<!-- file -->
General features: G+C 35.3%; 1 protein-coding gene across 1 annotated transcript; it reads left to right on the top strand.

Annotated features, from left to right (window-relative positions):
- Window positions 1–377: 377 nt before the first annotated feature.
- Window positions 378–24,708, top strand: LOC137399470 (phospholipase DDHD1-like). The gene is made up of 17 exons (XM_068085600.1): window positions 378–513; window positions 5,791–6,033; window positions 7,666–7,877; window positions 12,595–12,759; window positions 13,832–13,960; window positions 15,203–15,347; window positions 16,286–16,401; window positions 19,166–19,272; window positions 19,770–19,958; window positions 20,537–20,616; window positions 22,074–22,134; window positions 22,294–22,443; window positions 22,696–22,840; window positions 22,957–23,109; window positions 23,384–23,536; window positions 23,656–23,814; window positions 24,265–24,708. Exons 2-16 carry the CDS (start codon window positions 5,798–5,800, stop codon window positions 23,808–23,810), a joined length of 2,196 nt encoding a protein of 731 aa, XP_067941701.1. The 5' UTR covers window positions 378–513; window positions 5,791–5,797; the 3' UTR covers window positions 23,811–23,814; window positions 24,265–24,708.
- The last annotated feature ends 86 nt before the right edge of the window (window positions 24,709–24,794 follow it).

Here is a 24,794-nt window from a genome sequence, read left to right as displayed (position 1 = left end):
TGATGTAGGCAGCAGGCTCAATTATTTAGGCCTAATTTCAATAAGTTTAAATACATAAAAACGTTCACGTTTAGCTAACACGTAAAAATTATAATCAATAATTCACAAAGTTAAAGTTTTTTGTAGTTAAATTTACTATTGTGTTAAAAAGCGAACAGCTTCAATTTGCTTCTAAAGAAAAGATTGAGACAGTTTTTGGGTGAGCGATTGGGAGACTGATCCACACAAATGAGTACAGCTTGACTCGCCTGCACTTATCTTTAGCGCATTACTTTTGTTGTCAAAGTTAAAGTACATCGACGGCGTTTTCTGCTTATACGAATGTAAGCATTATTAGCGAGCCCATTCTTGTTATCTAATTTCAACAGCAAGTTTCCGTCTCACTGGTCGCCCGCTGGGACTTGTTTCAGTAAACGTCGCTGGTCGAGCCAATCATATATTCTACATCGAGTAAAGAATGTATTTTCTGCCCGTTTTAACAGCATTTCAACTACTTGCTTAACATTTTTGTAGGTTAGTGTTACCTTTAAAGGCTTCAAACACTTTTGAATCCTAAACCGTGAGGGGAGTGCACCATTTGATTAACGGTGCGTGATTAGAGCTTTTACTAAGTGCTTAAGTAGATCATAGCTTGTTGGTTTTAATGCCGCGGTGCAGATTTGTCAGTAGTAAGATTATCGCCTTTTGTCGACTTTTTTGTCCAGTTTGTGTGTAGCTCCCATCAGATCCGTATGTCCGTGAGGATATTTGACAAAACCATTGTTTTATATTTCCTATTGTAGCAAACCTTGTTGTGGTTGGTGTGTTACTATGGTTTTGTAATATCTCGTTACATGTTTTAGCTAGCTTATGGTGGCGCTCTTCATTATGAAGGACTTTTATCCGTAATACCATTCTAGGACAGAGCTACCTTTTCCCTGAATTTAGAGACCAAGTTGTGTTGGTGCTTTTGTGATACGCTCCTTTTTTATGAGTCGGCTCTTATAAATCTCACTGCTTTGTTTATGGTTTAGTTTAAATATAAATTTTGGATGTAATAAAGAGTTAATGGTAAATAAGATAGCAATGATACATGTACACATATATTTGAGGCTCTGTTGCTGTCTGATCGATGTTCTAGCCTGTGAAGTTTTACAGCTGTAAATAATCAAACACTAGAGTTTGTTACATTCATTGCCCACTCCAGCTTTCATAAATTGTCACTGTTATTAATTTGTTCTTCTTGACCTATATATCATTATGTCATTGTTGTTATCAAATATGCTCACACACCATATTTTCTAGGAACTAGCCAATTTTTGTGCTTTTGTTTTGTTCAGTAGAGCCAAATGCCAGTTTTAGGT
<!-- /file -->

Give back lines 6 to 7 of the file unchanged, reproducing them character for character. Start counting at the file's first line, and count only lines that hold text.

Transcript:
Here is a 24,794-nt window from a genome sequence, read left to right as displayed (position 1 = left end):
TGATGTAGGCAGCAGGCTCAATTATTTAGGCCTAATTTCAATAAGTTTAAATACATAAAAACGTTCACGTTTAGCTAACACGTAAAAATTATAATCAATAATTCACAAAGTTAAAGTTTTTTGTAGTTAAATTTACTATTGTGTTAAAAAGCGAACAGCTTCAATTTGCTTCTAAAGAAAAGATTGAGACAGTTTTTGGGTGAGCGATTGGGAGACTGATCCACACAAATGAGTACAGCTTGACTCGCCTGCACTTATCTTTAGCGCATTACTTTTGTTGTCAAAGTTAAAGTACATCGACGGCGTTTTCTGCTTATACGAATGTAAGCATTATTAGCGAGCCCATTCTTGTTATCTAATTTCAACAGCAAGTTTCCGTCTCACTGGTCGCCCGCTGGGACTTGTTTCAGTAAACGTCGCTGGTCGAGCCAATCATATATTCTACATCGAGTAAAGAATGTATTTTCTGCCCGTTTTAACAGCATTTCAACTACTTGCTTAACATTTTTGTAGGTTAGTGTTACCTTTAAAGGCTTCAAACACTTTTGAATCCTAAACCGTGAGGGGAGTGCACCATTTGATTAACGGTGCGTGATTAGAGCTTTTACTAAGTGCTTAAGTAGATCATAGCTTGTTGGTTTTAATGCCGCGGTGCAGATTTGTCAGTAGTAAGATTATCGCCTTTTGTCGACTTTTTTGTCCAGTTTGTGTGTAGCTCCCATCAGATCCGTATGTCCGTGAGGATATTTGACAAAACCATTGTTTTATATTTCCTATTGTAGCAAACCTTGTTGTGGTTGGTGTGTTACTATGGTTTTGTAATATCTCGTTACATGTTTTAGCTAGCTTATGGTGGCGCTCTTCATTATGAAGGACTTTTATCCGTAATACCATTCTAGGACAGAGCTACCTTTTCCCTGAATTTAGAGACCAAGTTGTGTTGGTGCTTTTGTGATACGCTCCTTTTTTATGAGTCGGCTCTTATAAATCTCACTGCTTTGTTTATGGTTTAGTTTAAATATAAATTTTGGATGTAATAAAGAGTTAATGGTAAATAAGATAGCAATGATACATGTACACATATATTTGAGGCTCTGTTGCTGTCTGATCGATGTTCTAGCCTGTGAAGTTTTACAGCTGTAAATAATCAAACACTAGAGTTTGTTACATTCATTGCCCACTCCAGCTTTCATAAATTGTCACTGTTATTAATTTGTTCTTCTTGACCTATATATCATTATGTCATTGTTGTTATCAAATATGCTCACACACCATATTTTCTAGGAACTAGCCAATTTTTGTGCTTTTGTTTTGTTCAGTAGAGCCAAATGCCAGTTTTAGGT